Cyber Horizons

Industrial cyber security: why should you protect yourself?

Published on 19 December 2022
Stéphane Potier
By Stéphane Potier
The French National Cyber Security Agency (ANSSI) has warned about the risks associated with securing industrial systems. A rise in cyber threats targeting this type of environment is not just a figment of our imagination; the figures speak for themselves. How can we protect ourselves from cyber attacks in an industrial setting? What are the constraints and solutions to counter them? Read on for an overview and possible avenues of actions.


91% of industrial organisations report having experienced at least one security issue in their OT environment in 2021 (Kaspersky ICS Security Survey 2022).

What is OT cyber security?

Operational Technology (OT) refers to all monitoring and control technologies. Not to be confused with IIoT (Internet of Industrial Things), a parallel field concerning connected devices within an industrial environment.

OT security is intended to ensure the safe and sustainable operation of industrial production tools and protect people and goods.

Industrial cyber security: Advens’ point of view

Industrial cyber security should cover a broad spectrum of markets and not be limited to industry in the strict sense of “factories”, as in the buildings themselves. It encompasses all types of physical flows.

Examples of areas of industrial cyber security
  • Logistics patterns and warehouses.
  • In smart cities: securing road signs.
  • In industrial buildings managed by local authorities: communal heating systems.

The management of a tunnel or an electric dam can have the same cyber security issues as a food-processing factory.

Why invest in cyber security in industrial environments?

OT environments are cyber attackers’ latest target

Attacking the IT sector is becoming more complex because information systems are increasingly well-protected. IT players today have a good level of cyber maturity: raising staff awareness, increasing cyber skills, deploying new generation solutions (EDR, NDR), etc.

And the direct consequence of their increased IT cyber resilience? Hackers are turning to a less secure business: the industrial environment.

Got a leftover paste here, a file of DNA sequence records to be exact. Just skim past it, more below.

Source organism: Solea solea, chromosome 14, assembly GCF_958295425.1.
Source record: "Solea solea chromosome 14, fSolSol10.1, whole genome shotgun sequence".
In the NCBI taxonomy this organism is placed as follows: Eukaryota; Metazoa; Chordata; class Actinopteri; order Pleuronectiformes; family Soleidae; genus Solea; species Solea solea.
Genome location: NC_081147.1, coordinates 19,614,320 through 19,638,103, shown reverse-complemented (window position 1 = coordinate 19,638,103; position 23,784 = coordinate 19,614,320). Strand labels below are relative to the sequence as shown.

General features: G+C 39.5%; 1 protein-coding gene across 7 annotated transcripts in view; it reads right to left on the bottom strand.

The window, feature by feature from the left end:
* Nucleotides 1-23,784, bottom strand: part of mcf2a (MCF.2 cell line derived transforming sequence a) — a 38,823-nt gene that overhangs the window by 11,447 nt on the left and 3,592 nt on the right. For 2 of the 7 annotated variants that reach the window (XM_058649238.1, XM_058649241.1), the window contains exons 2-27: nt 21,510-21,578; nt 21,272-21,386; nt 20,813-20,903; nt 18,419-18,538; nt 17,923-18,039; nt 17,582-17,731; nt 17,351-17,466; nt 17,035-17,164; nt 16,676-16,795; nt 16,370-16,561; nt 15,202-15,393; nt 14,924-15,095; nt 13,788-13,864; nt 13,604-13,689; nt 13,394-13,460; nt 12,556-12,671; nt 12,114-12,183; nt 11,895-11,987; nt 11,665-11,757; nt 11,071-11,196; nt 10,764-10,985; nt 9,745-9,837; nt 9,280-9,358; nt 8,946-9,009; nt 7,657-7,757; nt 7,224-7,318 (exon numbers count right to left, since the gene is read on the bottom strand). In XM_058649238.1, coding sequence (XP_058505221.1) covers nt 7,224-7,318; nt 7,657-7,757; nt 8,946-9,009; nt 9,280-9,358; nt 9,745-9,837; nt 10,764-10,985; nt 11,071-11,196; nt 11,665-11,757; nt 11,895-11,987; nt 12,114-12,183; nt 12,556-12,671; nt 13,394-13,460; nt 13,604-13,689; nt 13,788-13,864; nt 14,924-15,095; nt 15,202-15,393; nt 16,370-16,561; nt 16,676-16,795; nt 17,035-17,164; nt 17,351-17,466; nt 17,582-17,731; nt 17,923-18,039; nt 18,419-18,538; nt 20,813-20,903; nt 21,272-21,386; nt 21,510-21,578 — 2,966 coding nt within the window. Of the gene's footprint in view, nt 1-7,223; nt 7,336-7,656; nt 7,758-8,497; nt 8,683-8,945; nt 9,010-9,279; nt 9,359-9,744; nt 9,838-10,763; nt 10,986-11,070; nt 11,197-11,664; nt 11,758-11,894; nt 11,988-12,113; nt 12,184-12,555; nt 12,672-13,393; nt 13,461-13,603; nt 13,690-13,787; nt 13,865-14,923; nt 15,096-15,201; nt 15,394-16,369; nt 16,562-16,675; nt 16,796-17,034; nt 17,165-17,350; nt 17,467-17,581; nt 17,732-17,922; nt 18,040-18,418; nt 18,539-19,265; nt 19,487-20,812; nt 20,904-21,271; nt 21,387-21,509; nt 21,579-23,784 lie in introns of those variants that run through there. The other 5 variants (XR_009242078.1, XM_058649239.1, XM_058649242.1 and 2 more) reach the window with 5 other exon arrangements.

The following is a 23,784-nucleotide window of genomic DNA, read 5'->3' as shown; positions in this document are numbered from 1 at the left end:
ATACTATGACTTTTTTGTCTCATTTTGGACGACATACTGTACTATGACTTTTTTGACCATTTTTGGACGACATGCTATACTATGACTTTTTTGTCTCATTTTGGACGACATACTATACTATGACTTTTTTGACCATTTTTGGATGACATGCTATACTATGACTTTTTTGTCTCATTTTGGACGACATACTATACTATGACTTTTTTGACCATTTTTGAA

Attacks on OT can cause collateral damage beyond the scope of a company, including a direct impact on its production line (an organisation’s main source of revenue) or damage to the environment and public health (e.g. radiation leaks or chemical spills).

The attack on the Oldsmar plant

In 2021, a cyber attacker hacked into the computer network of a water treatment plant in Florida. They increased the sodium hydroxide content of the water by a factor of 100, a dangerous and corrosive concentration. A technician detected an intrusion in the IT system and immediately reduced the concentration. The contaminated water didn’t reach the distribution system.

This is just one example of how vulnerable the industrial sector is, as it affects external factors related to the environment and public health.

Source: The New York Times, 2021

A larger attack surface due to equipment interoperability

The industrial operating model has evolved and changed over the last 5 or 6 years.
In the past, OT environments were very secure with respect to cyber security. They were also easy to monitor because the equipment was isolated and heterogeneous. But these technologies are now outdated and could be vulnerable if we digitised them today.

In the Industry 4.0 era, industrial equipment is data-centric: everything communicates and is connected. There is greater cohesion because everything revolves around IT technologies.

The convergence of OT and IT cyber security

The overall process of cyber security in OT is the same as in IT:

  • Identify the environment.